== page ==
Mark precise lines. Rather than working with a pencil, score narrower lines with a marking knife [above]. Register a chisel tip or handsaw blade in the knife cut to make precise cuts.

Skip out on chip-out. When cutters exit a workpiece, the force tears away unsupported wood fibers, causing chip-out. Keep cuts clean by backing up the workpiece with surfaces that tightly surround those fibers [below].

A zero-clearance insert prevents chip-out on the bottom face, and an auxiliary miter-gauge fence backs up the trailing edge of the workpiece.

Take time to sharpen. Well-honed cutters reduce chip-out, leaving cleaner edges because they sever the wood, rather than crush and tear it. Keep plane blades and chisels honed [below], and have a backup blade for your tablesaw to eliminate downtime while having your primary blade sharpened.

Make sharpening fast, easy, and enjoyable with the right accessories, and you won't put it off. With a set of sharpening stones or plates and a honing guide, you can touch up an edge in less than two minutes.

Embrace hand tools. Chisels, planes, card scrapers, and handsaws have lofty reputations as tools reserved for expert craftsmen who understand their mysterious vagaries. Nonsense. If you don't have them already, outfit your shop with a set of bench chisels, a block plane, a No. 5 jack plane, a card scraper, and a Japanese pull saw [four photos below]. Learn to tune the planes, and sharpen all but the saw. (Replace its disposable blade rather than sharpen it.) All provide superfine control of a workpiece's dimensions and, when well-tuned, prove a pleasure to use.

Use chisels to chamfer ends, clean up mortises, and square up rounded ends left by router bits when cutting stopped rabbets or dadoes.
Planes create chamfers faster than setting up a router bit, remove razor-thin shavings to fine-tune the fit of a workpiece, and remove tooling marks to speed or even eliminate finish-sanding.
Card scrapers smooth joint lines on panels and remove tooling marks. A small burr along the edge of a properly sharpened scraper removes fine, curly shavings.
Japanese saws cut on the pull stroke and provide excellent control. Use one for cutting small parts and joinery, and making interior cuts a power saw can't.

Be patient. Don't rush construction; it only increases chances of mistakes and mishaps. Remember, you or the recipient will enjoy this project for years to come. Don't be reminded every time you look at it that an extra hour or day in the shop would have made it better. Avoid establishing deadlines to complete projects; instead enjoy the process as time allows. When you reach an impasse, take a break. A walk or a good night's sleep often provides a fresh perspective or solution.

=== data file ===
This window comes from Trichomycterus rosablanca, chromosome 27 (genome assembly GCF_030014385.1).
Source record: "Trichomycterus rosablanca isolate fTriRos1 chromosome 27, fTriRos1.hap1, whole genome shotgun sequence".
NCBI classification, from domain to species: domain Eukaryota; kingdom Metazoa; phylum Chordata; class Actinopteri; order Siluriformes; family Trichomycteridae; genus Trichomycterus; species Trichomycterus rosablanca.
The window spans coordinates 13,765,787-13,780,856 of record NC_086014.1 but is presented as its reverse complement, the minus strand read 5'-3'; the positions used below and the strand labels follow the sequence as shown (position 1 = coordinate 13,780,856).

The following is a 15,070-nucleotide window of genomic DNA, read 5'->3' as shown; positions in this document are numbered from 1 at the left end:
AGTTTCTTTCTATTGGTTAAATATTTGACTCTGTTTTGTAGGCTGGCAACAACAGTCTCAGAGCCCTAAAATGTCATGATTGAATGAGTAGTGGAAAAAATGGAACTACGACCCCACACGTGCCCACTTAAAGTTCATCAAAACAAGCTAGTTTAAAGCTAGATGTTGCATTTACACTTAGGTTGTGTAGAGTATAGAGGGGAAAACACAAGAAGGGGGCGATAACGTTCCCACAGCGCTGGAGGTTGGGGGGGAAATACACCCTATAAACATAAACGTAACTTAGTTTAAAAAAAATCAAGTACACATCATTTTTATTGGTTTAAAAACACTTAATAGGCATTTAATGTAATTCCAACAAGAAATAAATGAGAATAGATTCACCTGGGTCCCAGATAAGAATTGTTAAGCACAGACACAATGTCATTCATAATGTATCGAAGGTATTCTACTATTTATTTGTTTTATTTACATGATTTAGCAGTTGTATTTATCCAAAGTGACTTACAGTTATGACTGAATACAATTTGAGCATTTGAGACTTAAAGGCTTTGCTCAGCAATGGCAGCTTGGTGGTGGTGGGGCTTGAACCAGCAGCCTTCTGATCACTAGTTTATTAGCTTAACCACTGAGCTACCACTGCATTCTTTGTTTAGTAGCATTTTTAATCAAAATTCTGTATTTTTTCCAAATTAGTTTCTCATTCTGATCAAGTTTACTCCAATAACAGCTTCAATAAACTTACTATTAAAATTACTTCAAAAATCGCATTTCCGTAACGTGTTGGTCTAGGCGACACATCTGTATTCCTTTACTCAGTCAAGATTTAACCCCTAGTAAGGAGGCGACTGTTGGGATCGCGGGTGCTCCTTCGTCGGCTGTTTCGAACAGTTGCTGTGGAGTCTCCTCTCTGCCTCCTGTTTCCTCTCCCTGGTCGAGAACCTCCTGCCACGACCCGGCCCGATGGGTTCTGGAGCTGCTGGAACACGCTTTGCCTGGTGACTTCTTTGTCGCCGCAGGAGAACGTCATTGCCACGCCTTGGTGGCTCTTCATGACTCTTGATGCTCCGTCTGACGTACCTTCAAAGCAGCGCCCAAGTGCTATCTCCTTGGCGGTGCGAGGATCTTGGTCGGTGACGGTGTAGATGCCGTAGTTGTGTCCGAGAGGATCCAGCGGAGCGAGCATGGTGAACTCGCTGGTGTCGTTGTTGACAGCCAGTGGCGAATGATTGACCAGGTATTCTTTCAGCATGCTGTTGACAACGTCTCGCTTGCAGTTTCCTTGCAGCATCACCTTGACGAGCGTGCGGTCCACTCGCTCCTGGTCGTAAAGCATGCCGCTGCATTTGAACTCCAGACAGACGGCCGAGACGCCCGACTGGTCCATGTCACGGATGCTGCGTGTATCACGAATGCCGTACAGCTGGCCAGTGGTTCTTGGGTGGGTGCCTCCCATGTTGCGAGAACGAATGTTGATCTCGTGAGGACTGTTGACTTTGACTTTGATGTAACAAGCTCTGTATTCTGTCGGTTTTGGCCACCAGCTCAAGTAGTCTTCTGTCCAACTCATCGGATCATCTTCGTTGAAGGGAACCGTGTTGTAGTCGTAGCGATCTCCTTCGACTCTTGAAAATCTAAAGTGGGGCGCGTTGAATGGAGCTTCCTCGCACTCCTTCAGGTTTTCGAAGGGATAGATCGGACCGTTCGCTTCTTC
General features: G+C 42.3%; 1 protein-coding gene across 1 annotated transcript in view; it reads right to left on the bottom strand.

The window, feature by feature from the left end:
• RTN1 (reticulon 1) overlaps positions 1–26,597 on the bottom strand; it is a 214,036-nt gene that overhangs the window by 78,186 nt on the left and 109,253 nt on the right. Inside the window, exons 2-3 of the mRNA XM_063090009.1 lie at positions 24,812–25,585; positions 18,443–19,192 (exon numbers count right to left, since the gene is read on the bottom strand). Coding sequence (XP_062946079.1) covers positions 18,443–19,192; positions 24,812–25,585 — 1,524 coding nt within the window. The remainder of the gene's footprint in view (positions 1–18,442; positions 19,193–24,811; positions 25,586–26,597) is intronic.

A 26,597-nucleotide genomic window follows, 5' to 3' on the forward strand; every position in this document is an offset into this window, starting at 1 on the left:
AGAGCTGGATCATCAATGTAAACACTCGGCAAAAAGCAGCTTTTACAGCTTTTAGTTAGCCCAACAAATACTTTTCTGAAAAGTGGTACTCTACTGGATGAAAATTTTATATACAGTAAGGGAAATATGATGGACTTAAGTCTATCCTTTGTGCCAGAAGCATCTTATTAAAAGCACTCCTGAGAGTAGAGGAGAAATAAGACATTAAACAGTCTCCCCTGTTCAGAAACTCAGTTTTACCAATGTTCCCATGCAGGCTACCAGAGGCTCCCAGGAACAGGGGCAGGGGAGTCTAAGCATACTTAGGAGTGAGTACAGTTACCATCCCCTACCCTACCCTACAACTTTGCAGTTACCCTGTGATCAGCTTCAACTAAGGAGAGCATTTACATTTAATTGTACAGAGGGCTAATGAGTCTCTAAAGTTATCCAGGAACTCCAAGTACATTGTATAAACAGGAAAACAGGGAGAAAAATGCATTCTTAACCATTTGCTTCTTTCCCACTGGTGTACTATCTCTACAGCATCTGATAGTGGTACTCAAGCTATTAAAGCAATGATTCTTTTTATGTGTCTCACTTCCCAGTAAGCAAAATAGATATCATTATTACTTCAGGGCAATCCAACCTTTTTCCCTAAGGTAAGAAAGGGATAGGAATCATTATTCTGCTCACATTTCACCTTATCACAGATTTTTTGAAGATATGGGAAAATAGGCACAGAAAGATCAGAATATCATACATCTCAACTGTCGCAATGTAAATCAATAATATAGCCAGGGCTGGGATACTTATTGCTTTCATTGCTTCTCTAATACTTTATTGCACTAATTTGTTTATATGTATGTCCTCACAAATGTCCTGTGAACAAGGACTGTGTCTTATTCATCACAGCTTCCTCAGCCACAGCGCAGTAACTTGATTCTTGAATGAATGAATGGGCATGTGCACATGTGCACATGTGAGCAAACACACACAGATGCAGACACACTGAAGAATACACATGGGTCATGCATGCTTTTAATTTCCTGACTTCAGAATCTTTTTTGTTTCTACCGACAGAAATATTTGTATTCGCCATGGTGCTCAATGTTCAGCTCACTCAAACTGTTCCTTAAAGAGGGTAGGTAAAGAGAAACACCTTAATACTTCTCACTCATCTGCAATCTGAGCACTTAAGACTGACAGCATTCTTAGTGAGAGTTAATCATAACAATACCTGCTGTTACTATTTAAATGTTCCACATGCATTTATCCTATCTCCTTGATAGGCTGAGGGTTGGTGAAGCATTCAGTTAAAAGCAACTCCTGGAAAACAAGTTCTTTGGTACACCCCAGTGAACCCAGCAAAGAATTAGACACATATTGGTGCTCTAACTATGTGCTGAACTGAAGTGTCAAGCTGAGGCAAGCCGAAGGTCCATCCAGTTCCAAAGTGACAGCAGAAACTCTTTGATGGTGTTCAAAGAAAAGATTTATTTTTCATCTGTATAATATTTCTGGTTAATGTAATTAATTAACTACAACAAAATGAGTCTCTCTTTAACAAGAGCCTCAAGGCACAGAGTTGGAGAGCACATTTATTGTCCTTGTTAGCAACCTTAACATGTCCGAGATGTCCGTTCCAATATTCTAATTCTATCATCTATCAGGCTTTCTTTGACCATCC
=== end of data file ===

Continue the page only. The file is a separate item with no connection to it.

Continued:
After the build

Allow time for finishing. With a project assembled, it's tempting to get a finish on fast so you can call it done. But the last thing you do on a project is the first thing people notice about it. So apply each coat evenly, allow time for each coat to dry fully, and buff as needed between coats to smooth out nibs and brushstrokes.

Master one or two "go-to" finishes. But don't limit yourself to them. Try numerous finishes and techniques to find what you like. We recommend a wipe-on oil/varnish blend (Watco is one brand) for projects that need warmth and light protection from abrasion. For a more durable surface, go with a wipe-on polyurethane.

Spray it, don't lay it. Spraying speeds finishing, and when done properly, provides even coats. Start with aerosol cans for small projects, and invest in a spray gun and related items later [below].

A touch-up spray gun works for small and medium-size projects. Spraying projects of this scale doesn't require a dedicated spray booth.

Finish in the right light. Regardless of how you apply finish, a raking light allows you to see problem areas where nibs, bubbles, or brush streaks remain [below].

Position a light behind and just above the worksurface. This angle creates shadows that highlight flaws, stray brush bristles, dust nibs, and over- or under-covered areas.

Clean crevices and corners. Finish, especially gel stains, can build up in these areas. Remove drips or blobs with the tip of a brush or the creased edge of a paper towel [below].

Keep details crisp by closely inspecting molding profiles, inside corners, and edges as you apply finish. As you move a brush or rag over these areas, the corners can force more finish from the applicator, causing runs or drips.

Apply these tips to your work and see it begin to generate more "ooohs" and "ahhhs" than ever.